cow ranchu, The Diary of a Goldfish Breeder 2022

The Diary of a Goldfish Breeder 2022 (15)

There is a bit of drama in my cow ranchu project.

After many years of failure, I finally acquired a productive female. She was of an ambiguous background. I got it from a local breeder, which was not the logical place to get a cow ranchu. So far, cow ranchu in Indonesia was imported. Its appearance in a local farm was considered impossible. Some friends even said that it came directly from a calico parents. Anyway, she was productive. She laid thousands of eggs, which was way too much for my small capacity.

I managed to mate her once with my own cow offspring – the only one. (When I say my cow breeding project so far was a failure, it does not mean I fail 100%. It just mean I do not get the result I want. Well, getting only one beautiful offspring certainly is far from my expectation.)

Somehow, I had great confidence in this pair. But they choose a bad timing to mate. My facility was starting a major renovation for the next two months, and I was going abroad after that. Obviously I could not raise all of them. I could not even breed the second batch. My hands were tied.

So, I made a move which some considered weird. I kept only 20% of the eggs which I thought I could still manage, and I gave away freely the rest to a goldfish farmer friend in the village. I believed these hatchlings would have better care in the village. I only asked him to spare some for the purpose of Contest Keeping in my city and ten fishes for myself.

In turned out that it was the last time I could mate them. I had a chance to mate the female with a yellow sakura oranda for my yellow cow ranchu project. Then the female died. You can imagine my sadness of losing her. After that, my male cow ranchu’s health deteriorated. For two months his life was only being in and out from the quarantine tank several times. At last he was gone forever.

Now my only hope was in the offspring. But it was a faint hope. A disease wiped all of the offspring in my place except one. Yes. I was left with one cow ranchu – and I was not proud of its quality.

Frankly, this project was playing tricks on my expectation. Not long ago I was so glad to the prospect of success, but then, I was left with almost nothing.

I was glad that my friend from the village gave me ten offspring though they were still small and we could not judge the quality accurately at that time. I lost five of them. But I am glad I successfully raise five of them. And now they are in the breeding season!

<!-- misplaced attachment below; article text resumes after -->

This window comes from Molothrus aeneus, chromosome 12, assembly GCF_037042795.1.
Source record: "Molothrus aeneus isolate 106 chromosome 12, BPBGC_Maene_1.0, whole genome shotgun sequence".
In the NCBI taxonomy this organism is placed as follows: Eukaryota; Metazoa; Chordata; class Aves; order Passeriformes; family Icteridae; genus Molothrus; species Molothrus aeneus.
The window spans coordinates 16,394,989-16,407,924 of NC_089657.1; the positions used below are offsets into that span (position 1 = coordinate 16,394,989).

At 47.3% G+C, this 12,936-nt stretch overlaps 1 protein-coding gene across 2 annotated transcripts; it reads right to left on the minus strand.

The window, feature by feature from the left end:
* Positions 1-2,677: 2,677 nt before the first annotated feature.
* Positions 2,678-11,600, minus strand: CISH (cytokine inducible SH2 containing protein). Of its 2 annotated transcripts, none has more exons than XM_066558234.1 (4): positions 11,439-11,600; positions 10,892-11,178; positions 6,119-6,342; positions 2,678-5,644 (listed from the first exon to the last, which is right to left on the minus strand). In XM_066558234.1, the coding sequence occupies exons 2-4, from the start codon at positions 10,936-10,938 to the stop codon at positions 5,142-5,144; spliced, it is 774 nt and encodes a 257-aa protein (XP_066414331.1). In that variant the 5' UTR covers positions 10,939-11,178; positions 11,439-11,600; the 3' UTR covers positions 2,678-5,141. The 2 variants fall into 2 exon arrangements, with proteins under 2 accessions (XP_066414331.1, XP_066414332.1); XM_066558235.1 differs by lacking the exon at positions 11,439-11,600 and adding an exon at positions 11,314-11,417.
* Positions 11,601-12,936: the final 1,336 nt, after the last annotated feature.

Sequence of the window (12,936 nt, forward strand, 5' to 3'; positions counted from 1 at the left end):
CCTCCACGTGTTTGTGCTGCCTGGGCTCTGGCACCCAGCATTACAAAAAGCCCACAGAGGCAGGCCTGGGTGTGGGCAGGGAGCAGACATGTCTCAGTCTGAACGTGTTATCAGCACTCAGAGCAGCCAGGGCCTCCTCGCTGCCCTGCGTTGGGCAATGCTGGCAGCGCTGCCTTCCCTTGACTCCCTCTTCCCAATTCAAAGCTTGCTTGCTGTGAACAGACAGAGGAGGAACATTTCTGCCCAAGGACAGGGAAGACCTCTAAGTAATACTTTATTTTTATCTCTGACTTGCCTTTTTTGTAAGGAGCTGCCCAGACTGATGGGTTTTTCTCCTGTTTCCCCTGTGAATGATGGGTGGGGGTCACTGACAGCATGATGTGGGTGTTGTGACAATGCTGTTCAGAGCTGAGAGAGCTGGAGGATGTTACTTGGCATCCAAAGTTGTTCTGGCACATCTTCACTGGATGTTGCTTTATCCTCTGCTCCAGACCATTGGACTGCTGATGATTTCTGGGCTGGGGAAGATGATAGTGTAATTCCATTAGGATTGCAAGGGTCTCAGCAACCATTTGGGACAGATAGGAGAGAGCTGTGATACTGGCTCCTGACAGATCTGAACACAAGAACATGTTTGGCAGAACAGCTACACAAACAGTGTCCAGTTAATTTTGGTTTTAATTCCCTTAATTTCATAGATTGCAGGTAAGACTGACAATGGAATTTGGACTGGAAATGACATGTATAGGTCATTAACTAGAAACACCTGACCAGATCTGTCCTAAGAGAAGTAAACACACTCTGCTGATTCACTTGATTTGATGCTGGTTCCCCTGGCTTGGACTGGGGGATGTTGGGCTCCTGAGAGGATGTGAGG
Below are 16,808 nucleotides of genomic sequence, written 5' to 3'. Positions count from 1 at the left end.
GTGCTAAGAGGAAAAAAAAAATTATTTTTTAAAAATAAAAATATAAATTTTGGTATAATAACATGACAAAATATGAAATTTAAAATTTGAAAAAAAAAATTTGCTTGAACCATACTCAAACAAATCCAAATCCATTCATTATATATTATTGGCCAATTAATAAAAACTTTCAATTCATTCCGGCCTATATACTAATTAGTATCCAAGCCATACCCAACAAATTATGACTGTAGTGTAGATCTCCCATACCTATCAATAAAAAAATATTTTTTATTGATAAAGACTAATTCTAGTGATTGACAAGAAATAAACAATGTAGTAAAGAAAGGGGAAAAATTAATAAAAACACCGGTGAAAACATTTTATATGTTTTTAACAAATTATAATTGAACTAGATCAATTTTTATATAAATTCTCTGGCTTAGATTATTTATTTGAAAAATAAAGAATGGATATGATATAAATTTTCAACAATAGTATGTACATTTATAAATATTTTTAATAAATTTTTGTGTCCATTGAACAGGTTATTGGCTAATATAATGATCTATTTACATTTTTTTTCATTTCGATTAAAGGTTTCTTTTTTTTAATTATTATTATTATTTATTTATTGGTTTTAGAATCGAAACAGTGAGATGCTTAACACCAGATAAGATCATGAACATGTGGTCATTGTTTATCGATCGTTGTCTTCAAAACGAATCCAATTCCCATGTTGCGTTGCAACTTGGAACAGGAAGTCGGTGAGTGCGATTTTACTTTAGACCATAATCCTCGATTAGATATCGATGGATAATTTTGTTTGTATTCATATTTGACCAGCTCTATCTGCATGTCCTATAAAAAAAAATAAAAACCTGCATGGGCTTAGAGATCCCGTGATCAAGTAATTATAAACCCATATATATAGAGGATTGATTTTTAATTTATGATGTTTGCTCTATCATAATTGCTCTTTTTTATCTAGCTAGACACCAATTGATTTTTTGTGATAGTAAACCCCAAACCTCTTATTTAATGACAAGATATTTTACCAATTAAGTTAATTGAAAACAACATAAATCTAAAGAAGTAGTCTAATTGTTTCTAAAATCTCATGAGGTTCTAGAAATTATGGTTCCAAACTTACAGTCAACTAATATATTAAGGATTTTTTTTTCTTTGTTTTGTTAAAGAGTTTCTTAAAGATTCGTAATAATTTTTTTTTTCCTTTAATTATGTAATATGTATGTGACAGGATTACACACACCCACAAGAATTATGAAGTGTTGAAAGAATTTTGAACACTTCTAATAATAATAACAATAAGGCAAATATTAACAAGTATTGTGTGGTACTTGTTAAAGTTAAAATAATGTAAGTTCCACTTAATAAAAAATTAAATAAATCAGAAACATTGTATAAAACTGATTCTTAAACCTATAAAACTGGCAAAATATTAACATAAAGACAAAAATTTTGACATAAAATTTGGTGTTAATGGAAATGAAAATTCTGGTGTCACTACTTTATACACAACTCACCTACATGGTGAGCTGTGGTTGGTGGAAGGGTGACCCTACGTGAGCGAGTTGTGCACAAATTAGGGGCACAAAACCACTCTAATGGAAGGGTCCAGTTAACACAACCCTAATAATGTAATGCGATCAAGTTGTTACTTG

The quality I had was a bit below expectation, but I am very grateful to have them. At least I have something to work on. Wish me the best!

The most productive female:

The not so productive female one but very active to eat the eggs in the media:

This female is not productive at all, never lays any eggs. She loves to eat the eggs on the floor, but never disturb the eggs in the media during the mating:

This is the most handsome male so far:

The not so handsome one:

calico ranchu, cow ranchu, The Diary of a Goldfish Breeder 2022

The Diary of a Goldfish Breeder 2022 (4)

Update on my Cow Ranchu projects. I use a female with two males separately.

This is the first match, the female and the male:

I bought the female from a local farm and I do not know whether it is a local breed or an imported fish. My guess, it is an imported fish. The male is my own offspring. I have a feeling that they are from the same lineage (I mean, their parents / grandparents might come from the same farm in China).

And this is the second match, where the female is the same fish:

The male is an imported fish from Chine (through Vietnam, as I was told). It is sold with the label of milk cow since its white color seems to be free from bluish shadow. So, it is safe for me to assume that the female and the male come from different farm lineage in China.

And their offspring shows different results!

These are the offspring from the first match:

They are dominated by the white (or pink) fishes. Some develop red color to become calico. Some have black patches, some black dots. And the black coloration grows. None are purely white (or Casper the ghost) – all have some hints of black coloration. I have high confident that they will be beautiful color as the melanin develops more intense.

Here are some close ups:

But the second match shows different result: